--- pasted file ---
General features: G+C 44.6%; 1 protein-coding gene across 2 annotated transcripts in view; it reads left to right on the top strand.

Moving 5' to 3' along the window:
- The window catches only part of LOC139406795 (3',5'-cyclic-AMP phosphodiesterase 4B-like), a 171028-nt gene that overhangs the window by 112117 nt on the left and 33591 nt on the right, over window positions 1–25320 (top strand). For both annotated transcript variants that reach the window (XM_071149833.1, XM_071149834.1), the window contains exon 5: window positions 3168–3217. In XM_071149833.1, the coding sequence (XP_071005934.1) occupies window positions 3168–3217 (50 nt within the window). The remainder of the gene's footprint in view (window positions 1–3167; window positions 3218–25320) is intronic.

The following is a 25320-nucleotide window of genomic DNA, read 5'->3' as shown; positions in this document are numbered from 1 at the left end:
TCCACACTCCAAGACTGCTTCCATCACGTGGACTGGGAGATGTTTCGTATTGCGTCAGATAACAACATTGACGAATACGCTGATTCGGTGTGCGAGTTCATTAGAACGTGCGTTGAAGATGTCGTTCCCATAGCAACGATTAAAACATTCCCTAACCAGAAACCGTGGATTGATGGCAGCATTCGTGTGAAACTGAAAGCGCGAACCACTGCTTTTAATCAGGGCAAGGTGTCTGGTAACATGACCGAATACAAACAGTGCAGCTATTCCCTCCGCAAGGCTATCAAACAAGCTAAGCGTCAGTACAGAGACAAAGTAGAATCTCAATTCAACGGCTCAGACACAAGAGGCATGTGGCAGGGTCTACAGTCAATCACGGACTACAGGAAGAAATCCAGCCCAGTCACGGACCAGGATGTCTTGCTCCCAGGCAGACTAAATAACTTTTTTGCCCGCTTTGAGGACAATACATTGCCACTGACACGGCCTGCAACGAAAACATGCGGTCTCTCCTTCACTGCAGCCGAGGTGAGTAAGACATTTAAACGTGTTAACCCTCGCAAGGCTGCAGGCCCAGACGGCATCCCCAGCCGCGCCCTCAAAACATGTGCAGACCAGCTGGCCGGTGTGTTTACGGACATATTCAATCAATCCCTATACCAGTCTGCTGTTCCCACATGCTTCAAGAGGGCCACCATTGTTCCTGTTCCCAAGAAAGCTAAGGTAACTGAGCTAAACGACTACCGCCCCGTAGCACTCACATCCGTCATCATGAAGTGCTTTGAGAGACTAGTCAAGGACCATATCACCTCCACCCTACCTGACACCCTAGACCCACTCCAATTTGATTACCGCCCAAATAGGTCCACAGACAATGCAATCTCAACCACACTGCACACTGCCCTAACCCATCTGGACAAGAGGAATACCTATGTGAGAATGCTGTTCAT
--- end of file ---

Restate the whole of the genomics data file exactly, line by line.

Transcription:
General features: G+C 44.6%; 1 protein-coding gene across 2 annotated transcripts in view; it reads left to right on the top strand.

Moving 5' to 3' along the window:
- The window catches only part of LOC139406795 (3',5'-cyclic-AMP phosphodiesterase 4B-like), a 171028-nt gene that overhangs the window by 112117 nt on the left and 33591 nt on the right, over window positions 1–25320 (top strand). For both annotated transcript variants that reach the window (XM_071149833.1, XM_071149834.1), the window contains exon 5: window positions 3168–3217. In XM_071149833.1, the coding sequence (XP_071005934.1) occupies window positions 3168–3217 (50 nt within the window). The remainder of the gene's footprint in view (window positions 1–3167; window positions 3218–25320) is intronic.

The following is a 25320-nucleotide window of genomic DNA, read 5'->3' as shown; positions in this document are numbered from 1 at the left end:
TCCACACTCCAAGACTGCTTCCATCACGTGGACTGGGAGATGTTTCGTATTGCGTCAGATAACAACATTGACGAATACGCTGATTCGGTGTGCGAGTTCATTAGAACGTGCGTTGAAGATGTCGTTCCCATAGCAACGATTAAAACATTCCCTAACCAGAAACCGTGGATTGATGGCAGCATTCGTGTGAAACTGAAAGCGCGAACCACTGCTTTTAATCAGGGCAAGGTGTCTGGTAACATGACCGAATACAAACAGTGCAGCTATTCCCTCCGCAAGGCTATCAAACAAGCTAAGCGTCAGTACAGAGACAAAGTAGAATCTCAATTCAACGGCTCAGACACAAGAGGCATGTGGCAGGGTCTACAGTCAATCACGGACTACAGGAAGAAATCCAGCCCAGTCACGGACCAGGATGTCTTGCTCCCAGGCAGACTAAATAACTTTTTTGCCCGCTTTGAGGACAATACATTGCCACTGACACGGCCTGCAACGAAAACATGCGGTCTCTCCTTCACTGCAGCCGAGGTGAGTAAGACATTTAAACGTGTTAACCCTCGCAAGGCTGCAGGCCCAGACGGCATCCCCAGCCGCGCCCTCAAAACATGTGCAGACCAGCTGGCCGGTGTGTTTACGGACATATTCAATCAATCCCTATACCAGTCTGCTGTTCCCACATGCTTCAAGAGGGCCACCATTGTTCCTGTTCCCAAGAAAGCTAAGGTAACTGAGCTAAACGACTACCGCCCCGTAGCACTCACATCCGTCATCATGAAGTGCTTTGAGAGACTAGTCAAGGACCATATCACCTCCACCCTACCTGACACCCTAGACCCACTCCAATTTGATTACCGCCCAAATAGGTCCACAGACAATGCAATCTCAACCACACTGCACACTGCCCTAACCCATCTGGACAAGAGGAATACCTATGTGAGAATGCTGTTCAT